Friday, August 14, 2009

Pahsimeroi: Central Idaho's "other" mountain valley

Published in the Post Register in August, 2009.
Photo to right courtesy John Parsons

MAY – Syd and Karen Dowton have been ranching in the Pahsimeroi Valley area for decades now, but it was only this spring that they decided to expand into the restaurant business.

So now, in the tiny town of May a few miles off of U.S. Highway 93, you can stop at the Cowboy Up Café for breakfast, lunch or dinner. In their spare time the Dowtons run a 350-head cow-calf operation about five miles away.

“We kind of felt like the valley needed a nice family spot to eat,” said Karen Dowton. They hope to stay open year-round, even when the snow isolates the region from a lot of outside travel.

The Pasimeroi (techically, it's called the Little Lost River Valley southeast of Pass Creek and Pashsimoroi to the northwest) is the middle of three spectacular valleys running from the southeast to the northwest, providing drainage for the Big and Little Lost Rivers, the Salmon River, the Lemhi River and Birch Creek, among others.

The valleys created by the Lost River Range on the south and the Lemhi Range on the north, the Pahsimeroi and Little Lost River require a commitment to see. There is no highway allowing for a speedy drive, and the middle 26 miles of the road is gravel. Your only opportunities to gas up and get supplies are in Howe at the southern entrance to the valley or after you hook up with U.S. 93 at the northern exit.

In between are ranches and farms, vast open spaces and the same kind of spectacular Idaho country as the more familiar parallel valleys on either side. Since you’ll likely want to make your trip a loop, you’ll travel back home by picking up U.S. 93 at the end of the Pahsimeroi Valley and heading either north to Challis or south to Salmon, then back to the Snake River Plain.

There are numerous other Forest Service roads that provide access to the mountains on either side of the valley, the most popular of which is Sawmill Canyon. Watch for that turnoff a few miles south of Summit Creek Pass about halfway through the valley.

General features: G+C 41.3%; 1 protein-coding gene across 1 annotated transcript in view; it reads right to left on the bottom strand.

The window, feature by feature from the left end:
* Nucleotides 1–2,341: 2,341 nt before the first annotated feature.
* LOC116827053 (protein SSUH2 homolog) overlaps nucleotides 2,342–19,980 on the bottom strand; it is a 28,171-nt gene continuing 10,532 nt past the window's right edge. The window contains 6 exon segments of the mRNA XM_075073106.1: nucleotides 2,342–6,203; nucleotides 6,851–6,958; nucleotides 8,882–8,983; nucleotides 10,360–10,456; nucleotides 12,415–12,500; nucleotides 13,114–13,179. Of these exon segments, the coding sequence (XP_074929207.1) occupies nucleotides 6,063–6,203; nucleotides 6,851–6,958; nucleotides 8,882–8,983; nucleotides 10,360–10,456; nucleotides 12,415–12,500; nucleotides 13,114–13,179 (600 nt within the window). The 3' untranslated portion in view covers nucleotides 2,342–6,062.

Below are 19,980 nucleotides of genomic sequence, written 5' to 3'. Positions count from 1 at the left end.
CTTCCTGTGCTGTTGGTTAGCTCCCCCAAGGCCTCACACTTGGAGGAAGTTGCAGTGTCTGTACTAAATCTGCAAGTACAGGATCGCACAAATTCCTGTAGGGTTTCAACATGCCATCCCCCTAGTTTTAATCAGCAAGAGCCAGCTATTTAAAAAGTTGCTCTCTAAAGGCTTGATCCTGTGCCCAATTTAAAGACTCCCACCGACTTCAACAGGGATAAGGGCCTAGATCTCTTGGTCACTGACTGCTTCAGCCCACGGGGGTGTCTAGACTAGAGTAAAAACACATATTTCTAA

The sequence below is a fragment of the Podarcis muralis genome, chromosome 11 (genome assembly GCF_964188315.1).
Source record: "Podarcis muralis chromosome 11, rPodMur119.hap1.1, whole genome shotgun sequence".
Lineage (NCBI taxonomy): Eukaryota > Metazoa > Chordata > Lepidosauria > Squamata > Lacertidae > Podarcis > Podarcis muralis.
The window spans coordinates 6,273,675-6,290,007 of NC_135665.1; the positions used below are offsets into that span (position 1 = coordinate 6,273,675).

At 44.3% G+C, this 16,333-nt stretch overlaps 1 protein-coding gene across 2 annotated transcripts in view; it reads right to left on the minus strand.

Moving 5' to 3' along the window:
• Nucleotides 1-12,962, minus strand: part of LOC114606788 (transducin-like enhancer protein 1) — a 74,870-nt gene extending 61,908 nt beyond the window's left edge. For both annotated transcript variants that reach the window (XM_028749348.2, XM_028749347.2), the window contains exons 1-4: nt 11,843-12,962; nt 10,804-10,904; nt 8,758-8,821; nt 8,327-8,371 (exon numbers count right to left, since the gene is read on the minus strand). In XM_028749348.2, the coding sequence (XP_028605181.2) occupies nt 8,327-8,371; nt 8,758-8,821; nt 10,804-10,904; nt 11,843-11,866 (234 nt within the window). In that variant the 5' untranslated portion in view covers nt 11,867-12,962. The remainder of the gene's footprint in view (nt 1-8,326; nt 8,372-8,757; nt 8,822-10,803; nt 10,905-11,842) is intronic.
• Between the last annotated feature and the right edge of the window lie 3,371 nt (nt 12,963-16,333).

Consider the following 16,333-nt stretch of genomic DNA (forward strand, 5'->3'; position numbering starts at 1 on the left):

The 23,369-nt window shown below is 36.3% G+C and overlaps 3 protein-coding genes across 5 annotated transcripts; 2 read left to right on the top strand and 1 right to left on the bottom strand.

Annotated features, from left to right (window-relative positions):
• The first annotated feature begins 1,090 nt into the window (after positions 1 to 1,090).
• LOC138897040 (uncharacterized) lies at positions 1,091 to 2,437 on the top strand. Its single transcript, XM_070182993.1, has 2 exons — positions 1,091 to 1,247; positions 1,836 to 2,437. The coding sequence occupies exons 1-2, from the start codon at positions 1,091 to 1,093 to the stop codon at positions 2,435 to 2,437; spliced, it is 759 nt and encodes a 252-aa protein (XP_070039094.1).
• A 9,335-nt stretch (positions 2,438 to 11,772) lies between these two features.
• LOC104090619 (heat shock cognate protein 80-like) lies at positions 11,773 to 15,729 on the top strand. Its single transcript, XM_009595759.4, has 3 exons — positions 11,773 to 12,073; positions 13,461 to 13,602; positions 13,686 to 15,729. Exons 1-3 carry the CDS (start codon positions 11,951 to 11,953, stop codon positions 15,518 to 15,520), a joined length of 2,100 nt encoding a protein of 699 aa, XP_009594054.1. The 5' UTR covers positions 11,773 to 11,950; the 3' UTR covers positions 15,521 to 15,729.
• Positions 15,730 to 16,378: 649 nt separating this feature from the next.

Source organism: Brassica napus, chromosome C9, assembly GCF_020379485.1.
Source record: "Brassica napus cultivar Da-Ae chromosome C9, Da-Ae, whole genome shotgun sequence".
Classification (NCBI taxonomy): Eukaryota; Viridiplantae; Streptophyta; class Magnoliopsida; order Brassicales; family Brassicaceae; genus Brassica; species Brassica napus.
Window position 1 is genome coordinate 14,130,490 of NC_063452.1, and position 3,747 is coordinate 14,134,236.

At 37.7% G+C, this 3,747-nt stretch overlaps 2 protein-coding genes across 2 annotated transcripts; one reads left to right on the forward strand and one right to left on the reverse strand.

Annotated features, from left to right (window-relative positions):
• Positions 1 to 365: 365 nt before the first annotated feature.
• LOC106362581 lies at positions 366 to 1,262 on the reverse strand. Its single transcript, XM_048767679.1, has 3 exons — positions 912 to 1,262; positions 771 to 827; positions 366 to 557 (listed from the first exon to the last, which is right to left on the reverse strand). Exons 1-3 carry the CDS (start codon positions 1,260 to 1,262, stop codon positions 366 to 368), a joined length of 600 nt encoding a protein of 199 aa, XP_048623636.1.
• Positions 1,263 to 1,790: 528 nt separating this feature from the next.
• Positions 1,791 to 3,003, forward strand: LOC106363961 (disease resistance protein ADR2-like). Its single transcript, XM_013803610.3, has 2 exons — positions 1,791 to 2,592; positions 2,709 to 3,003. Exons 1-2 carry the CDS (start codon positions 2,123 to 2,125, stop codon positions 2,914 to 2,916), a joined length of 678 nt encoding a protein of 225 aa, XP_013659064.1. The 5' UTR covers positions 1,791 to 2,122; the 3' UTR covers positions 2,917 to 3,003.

Just beyond Howe the road comes alongside the Little Lost River (before it disappears into the sinks), which provides the best scenery on the trip. Your duty on this part of the drive is to gawk without steering your car off the road.

Just short of Summit Creek Pass the Bureau of Land Management maintains a simple but pleasant recreation spot with picnic tables and a shockingly clean pit toilet along the willows and wildflowers of Summit Creek. We spent a relaxing hour there, long enough to polish off a picnic lunch and watch the birds. During this time not a single car came past the spot. Just beyond here, we officially pass from the Little Lost River Valley into the Pahsimeroi.

Pahsimeroi means “tall grass” in the Shoshoni language, but there’s not a lot of grass left in the valley. In fact, considering its remoteness, the predominance of agriculture is a little surprising, particularly on the northern side of the Summit Creek Pass. Here, a significant portion of the Pahsimeroi River is diverted for agricultural use.

We also ran across several herds of pronghorn antelope, and there are many springs in the area as you approach the Salmon River, emerging at Ellis, which is essentially a post office at the spot where the Pahsimeroi River empties into the Salmon. With numerous stops, the drive from Howe to Ellis took us about four hours, and worth every minute.

6 comments:

  1. Thank-you for the informative info. I have been wondering about this paticular valley for sometime. I would be interested in more about fishing access, camping, and hiking. Already my 3 boys and I spend time each fall and spring fishing at Ellis for steelhead.
    Thankyou again, Kwrfishman66

    ReplyDelete
  2. I am interested in the Pahsimeroi Valley because my father, who was from Arco, worked on a ranch as a young man - probably between 1933 and 1936. The ranch was owned by Lawrence Taylor. I have a picture (more recent) of him in front of the old log bunkhouse. I would like to find the location of the ranch and perhaps visit it sometime.

    Larry Clucas, Star, Idaho
    "larryclucas@yahoo.com"

    ReplyDelete
  3. To Larry Clucas--I, too, would like to find the ranch. Lawrence Taylor is a distant relative of mine and my own grandfather worked on the ranch back in the '20's. I have a very cool picture of several men on horseback in the Pahsimeroi. If you are successful in your search I would like to hear from you!
    LuAnn Burgmuller, Montana, luann58@hotmail.com

    ReplyDelete
  4. My dad claimed (from sagebrush) a few hundred acres on the south end of the valley near Patterson - it was a hard-scrabble existence for a few years...

    ReplyDelete
  5. Anyone out there have any knowledge of early (1910 - 1930's) placer mining,or sheep ranching ?

    ReplyDelete
  6. my Grandfather Robert H. Kenner lived in the Pahsimeroi Valley area in the early 1900's he would snowshoe over the pass for medical supplies during the winter. I went about 35 years ago sure it hasn't change much. I remember visiting the the wiggens mine that my grandfather told me about

    ReplyDelete